At a China-ASEAN summit held in Laos in November, the two sides signed a series of important agreements such as the “Plan of Action to Implement the Joint Declaration on Strategic Partnership for Peace and Prosperity,” the “Agreement on Dispute Settlement” and the “Understanding on Transport Cooperation.”
In coming years, the Pan-Asia Railway and highway links between China and ASEAN nations will be built. Chinese Premier Wen Jiabao has proudly declared that China-ASEAN relations are entering a new stage of all-out, high-speed development.
This year a summit of ASEAN plus China, South Korea and Japan is to be held to discuss an East Asian community. The idea is to institutionalize de facto economic integration and to promote further economic development and security.
Essential to regional economic development is an Asian currency system aimed at controlling exchange-market volatility. A common Asian currency would eliminate exchange-rate fluctuations in the region and facilitate trade and investment.
At present, ASEAN currencies are either pegged to the dollar or to a basket of currencies in which the dollar is dominant. So it wouldn’t be hard for ASEAN and China to shift to a common currency basket in the leadup to a common currency. My Chinese friend says it’s not important what you call it.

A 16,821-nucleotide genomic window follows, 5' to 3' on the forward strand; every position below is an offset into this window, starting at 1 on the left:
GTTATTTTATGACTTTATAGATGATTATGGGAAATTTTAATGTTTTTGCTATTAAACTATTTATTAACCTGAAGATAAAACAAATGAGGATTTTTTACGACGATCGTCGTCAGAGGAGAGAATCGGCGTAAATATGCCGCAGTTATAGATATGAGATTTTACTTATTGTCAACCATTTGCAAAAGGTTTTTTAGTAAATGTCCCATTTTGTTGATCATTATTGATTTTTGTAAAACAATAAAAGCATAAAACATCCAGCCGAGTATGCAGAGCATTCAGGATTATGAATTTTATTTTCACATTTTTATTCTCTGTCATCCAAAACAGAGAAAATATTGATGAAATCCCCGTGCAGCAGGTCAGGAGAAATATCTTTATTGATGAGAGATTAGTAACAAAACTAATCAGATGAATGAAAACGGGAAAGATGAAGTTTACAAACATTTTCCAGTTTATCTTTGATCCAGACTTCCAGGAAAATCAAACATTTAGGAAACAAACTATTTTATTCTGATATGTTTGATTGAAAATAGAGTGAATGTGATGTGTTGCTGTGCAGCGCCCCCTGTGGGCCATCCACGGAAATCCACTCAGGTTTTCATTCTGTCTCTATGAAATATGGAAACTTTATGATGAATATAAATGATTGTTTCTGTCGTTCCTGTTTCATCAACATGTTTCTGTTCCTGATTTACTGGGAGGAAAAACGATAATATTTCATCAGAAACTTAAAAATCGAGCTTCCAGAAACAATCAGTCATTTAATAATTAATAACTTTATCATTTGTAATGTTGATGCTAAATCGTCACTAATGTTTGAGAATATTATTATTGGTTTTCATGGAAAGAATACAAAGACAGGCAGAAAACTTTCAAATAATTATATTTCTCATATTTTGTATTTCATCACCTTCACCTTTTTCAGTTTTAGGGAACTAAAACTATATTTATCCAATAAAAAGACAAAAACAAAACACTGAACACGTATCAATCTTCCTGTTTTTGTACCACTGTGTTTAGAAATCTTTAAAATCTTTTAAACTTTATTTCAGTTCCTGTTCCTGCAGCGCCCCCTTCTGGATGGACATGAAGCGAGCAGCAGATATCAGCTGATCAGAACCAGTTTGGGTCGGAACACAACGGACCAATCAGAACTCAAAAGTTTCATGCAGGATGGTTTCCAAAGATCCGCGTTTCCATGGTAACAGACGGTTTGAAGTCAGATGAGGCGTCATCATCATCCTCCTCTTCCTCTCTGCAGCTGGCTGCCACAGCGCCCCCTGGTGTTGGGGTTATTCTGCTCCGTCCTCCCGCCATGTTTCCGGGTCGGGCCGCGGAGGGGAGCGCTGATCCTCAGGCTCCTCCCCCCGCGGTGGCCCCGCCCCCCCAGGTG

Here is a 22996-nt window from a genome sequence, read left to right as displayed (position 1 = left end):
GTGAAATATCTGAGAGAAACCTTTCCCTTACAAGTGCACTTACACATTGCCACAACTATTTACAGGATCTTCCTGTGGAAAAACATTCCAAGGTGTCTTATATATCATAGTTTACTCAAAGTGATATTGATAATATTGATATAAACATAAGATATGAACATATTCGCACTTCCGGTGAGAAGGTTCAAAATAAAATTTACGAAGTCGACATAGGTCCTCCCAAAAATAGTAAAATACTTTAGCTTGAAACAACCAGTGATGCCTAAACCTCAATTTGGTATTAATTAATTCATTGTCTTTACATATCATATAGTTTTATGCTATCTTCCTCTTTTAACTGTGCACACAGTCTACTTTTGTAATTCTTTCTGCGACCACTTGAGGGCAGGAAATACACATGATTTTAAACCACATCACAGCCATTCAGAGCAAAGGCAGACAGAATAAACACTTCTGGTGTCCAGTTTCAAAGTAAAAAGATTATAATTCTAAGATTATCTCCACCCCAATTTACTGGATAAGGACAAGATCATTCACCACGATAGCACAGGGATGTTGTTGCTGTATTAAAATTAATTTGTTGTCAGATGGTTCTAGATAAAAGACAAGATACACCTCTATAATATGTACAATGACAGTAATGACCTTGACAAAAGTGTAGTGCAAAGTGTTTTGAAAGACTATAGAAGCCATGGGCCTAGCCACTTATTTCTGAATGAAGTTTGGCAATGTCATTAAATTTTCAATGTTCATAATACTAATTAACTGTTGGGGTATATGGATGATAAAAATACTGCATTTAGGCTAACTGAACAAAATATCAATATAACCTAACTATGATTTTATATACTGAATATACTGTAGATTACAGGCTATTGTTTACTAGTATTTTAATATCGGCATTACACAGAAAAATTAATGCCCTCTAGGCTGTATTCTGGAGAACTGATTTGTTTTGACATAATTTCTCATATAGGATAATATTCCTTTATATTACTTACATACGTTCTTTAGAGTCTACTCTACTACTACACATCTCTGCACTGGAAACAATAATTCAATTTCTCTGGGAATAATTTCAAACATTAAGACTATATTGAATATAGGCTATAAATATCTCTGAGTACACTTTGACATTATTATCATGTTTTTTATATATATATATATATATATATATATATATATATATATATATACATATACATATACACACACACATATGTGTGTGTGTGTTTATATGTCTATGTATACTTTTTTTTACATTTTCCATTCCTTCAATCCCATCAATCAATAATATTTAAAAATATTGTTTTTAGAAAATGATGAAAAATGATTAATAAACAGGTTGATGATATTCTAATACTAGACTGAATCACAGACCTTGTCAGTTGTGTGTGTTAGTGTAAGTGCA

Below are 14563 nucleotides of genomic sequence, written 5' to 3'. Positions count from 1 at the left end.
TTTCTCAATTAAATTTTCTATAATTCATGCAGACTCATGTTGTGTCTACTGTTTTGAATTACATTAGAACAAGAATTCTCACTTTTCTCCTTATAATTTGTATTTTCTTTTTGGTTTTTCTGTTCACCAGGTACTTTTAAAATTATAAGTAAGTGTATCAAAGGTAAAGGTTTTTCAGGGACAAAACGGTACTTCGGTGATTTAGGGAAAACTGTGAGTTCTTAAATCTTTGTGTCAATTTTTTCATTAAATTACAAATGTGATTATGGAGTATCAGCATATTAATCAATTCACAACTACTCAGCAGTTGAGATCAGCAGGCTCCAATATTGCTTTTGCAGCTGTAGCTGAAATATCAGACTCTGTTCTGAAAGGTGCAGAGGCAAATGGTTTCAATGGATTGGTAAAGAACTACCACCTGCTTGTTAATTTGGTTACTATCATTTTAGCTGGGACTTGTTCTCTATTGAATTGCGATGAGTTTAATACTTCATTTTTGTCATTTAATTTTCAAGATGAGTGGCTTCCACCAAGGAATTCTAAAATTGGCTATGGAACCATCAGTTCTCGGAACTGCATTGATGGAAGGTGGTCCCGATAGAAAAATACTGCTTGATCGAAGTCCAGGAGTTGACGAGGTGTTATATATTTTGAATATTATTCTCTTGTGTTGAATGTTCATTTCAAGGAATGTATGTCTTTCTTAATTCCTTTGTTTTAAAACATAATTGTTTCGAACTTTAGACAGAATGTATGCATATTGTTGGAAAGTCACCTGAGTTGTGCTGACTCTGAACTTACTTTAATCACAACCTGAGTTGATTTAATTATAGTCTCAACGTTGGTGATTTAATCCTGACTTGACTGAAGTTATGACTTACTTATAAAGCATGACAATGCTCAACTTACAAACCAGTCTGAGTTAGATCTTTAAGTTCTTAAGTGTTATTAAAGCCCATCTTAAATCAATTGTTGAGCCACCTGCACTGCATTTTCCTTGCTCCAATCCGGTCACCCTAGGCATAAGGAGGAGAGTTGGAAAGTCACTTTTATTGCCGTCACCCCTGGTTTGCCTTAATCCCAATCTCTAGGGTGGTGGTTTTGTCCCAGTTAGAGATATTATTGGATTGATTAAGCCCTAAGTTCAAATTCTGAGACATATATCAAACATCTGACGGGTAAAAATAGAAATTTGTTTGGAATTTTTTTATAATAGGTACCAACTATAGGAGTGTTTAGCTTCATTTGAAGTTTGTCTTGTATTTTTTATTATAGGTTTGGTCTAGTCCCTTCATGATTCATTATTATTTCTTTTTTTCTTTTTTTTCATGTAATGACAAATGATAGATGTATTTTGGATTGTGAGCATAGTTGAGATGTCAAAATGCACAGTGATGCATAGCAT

Around 1990, few doubted that the yen would become a key currency, but it has not happened because, first of all, Japan has failed to develop effective currency strategies. Reform measures for the Tokyo financial market were too little, too late. Japanese and foreign companies chose to conduct their international transactions abroad rather than at home. And Japan plunged into structural recession while the yen’s internationalization was far from adequate.
Japan has kept its distance from serious talks on an East Asian community and a common currency, probably due to questions about how its alliance with the U.S. would be affected. However, the integration of Asia is the order of the day. If Japan does not join, it will give way to Chinese leadership. It is, therefore, in the interest not only of Japan, but of the U.S., that Japan help guide a new Asia from within. China would also benefit, as a good relationship with the U.S. is indispensable for economic development and security.
Hideo Tamura, a senior writer with the Nihon Keizai Shimbun, compares the yuan to a giant alarm clock without a stop button. The Japanese government, as if awakened from a long slumber, has decided that it should pursue free trade agreements to create a favorable international environment for Japan’s political and diplomatic strategies, including an East Asian Community.
If the government means what it says, one of the first things it must do is improve Sino-Japanese relations. Japanese and Chinese leaders have not reciprocated official visits for three years, and government-commissioned opinion polls show anti-Japanese sentiment in China and anti-Chinese sentiment in Japan rising to unprecedentedly high levels.
Mutual trust between Japan and China is a prerequisite for the creation of an East Asian community and a common currency. Political leaders should be trying harder to establish mutual trust.